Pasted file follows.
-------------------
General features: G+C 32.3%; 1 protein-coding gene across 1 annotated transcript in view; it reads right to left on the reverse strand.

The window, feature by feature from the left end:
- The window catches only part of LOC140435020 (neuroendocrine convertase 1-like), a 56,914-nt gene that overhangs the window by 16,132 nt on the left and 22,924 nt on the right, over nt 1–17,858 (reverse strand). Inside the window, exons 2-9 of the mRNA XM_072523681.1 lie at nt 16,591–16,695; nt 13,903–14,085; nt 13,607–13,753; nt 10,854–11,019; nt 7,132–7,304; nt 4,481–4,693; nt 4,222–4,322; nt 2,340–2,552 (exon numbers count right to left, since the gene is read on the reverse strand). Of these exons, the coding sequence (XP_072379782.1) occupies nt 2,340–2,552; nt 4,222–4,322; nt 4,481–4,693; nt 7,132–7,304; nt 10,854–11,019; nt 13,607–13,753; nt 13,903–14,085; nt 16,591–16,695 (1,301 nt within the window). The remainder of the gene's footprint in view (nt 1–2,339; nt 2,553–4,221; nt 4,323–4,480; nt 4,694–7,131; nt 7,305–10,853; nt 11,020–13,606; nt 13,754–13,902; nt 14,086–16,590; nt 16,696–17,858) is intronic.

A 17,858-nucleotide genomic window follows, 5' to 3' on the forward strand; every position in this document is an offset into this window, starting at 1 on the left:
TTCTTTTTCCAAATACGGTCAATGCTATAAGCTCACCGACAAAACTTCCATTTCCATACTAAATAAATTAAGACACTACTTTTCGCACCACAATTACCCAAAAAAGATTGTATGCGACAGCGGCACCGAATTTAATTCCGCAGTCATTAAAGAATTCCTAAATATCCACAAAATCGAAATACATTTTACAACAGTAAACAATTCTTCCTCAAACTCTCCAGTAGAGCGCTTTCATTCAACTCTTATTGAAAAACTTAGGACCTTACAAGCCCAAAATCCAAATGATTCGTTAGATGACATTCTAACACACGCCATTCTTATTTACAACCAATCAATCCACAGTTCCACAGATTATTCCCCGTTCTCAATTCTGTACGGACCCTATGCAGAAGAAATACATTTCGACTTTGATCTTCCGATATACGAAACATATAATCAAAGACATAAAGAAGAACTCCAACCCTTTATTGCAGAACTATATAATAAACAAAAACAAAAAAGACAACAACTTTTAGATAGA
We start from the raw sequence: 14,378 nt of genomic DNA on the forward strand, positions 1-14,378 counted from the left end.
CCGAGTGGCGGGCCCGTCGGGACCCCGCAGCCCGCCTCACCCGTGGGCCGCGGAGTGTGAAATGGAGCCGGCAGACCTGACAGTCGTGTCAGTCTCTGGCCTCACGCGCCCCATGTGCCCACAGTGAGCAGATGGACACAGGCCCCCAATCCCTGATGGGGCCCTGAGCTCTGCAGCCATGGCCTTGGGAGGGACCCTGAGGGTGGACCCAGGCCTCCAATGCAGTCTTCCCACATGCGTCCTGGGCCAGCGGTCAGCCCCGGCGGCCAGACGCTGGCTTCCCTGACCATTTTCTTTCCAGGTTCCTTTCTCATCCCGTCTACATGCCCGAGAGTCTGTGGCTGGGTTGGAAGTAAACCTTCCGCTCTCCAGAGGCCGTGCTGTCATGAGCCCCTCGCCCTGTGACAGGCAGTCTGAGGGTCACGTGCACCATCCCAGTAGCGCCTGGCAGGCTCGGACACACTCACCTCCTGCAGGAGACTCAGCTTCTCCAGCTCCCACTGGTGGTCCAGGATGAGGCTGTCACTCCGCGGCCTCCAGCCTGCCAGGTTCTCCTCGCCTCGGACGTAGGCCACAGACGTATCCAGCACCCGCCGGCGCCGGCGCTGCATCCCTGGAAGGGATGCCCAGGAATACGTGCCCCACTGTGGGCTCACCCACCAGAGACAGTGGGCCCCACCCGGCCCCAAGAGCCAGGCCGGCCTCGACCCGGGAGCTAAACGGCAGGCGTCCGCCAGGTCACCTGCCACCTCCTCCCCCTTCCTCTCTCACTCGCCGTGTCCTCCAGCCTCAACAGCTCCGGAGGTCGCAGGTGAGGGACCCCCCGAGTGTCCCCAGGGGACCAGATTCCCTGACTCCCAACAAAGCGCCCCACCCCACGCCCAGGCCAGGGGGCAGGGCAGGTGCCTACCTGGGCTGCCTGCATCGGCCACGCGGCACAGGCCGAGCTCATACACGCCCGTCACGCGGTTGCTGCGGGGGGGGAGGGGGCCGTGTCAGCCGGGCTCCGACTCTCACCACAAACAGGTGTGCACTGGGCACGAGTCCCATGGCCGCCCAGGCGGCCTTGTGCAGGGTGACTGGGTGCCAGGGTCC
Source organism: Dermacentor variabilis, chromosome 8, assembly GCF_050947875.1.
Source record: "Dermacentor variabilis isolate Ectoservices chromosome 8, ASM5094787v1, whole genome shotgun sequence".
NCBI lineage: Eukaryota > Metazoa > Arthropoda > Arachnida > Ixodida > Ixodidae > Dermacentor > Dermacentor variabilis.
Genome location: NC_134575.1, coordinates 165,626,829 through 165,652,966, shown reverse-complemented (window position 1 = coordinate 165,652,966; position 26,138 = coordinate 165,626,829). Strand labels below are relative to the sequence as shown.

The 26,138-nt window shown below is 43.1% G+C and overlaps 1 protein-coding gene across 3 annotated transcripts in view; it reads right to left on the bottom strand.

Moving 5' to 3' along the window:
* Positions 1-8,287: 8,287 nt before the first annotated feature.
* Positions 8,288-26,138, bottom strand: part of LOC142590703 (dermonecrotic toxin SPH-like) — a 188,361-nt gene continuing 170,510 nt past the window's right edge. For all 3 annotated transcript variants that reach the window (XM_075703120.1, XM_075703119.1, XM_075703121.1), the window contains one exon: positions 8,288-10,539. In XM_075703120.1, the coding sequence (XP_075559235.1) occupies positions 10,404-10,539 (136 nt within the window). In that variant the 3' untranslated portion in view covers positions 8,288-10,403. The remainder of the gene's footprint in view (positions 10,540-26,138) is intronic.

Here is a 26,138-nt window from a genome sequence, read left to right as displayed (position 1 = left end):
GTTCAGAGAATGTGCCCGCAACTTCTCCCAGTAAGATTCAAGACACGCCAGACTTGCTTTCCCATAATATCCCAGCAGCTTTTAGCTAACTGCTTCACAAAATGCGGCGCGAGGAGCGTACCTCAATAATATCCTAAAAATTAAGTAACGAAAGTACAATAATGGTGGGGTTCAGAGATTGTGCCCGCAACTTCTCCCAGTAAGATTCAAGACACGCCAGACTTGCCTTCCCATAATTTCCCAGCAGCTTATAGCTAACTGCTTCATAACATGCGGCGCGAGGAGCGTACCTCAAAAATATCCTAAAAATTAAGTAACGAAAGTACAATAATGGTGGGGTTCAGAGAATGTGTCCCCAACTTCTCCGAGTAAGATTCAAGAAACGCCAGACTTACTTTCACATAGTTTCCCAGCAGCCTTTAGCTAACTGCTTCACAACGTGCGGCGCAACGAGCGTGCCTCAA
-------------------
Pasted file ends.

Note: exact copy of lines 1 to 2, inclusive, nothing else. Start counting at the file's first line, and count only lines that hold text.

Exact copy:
General features: G+C 32.3%; 1 protein-coding gene across 1 annotated transcript in view; it reads right to left on the reverse strand.

The window, feature by feature from the left end: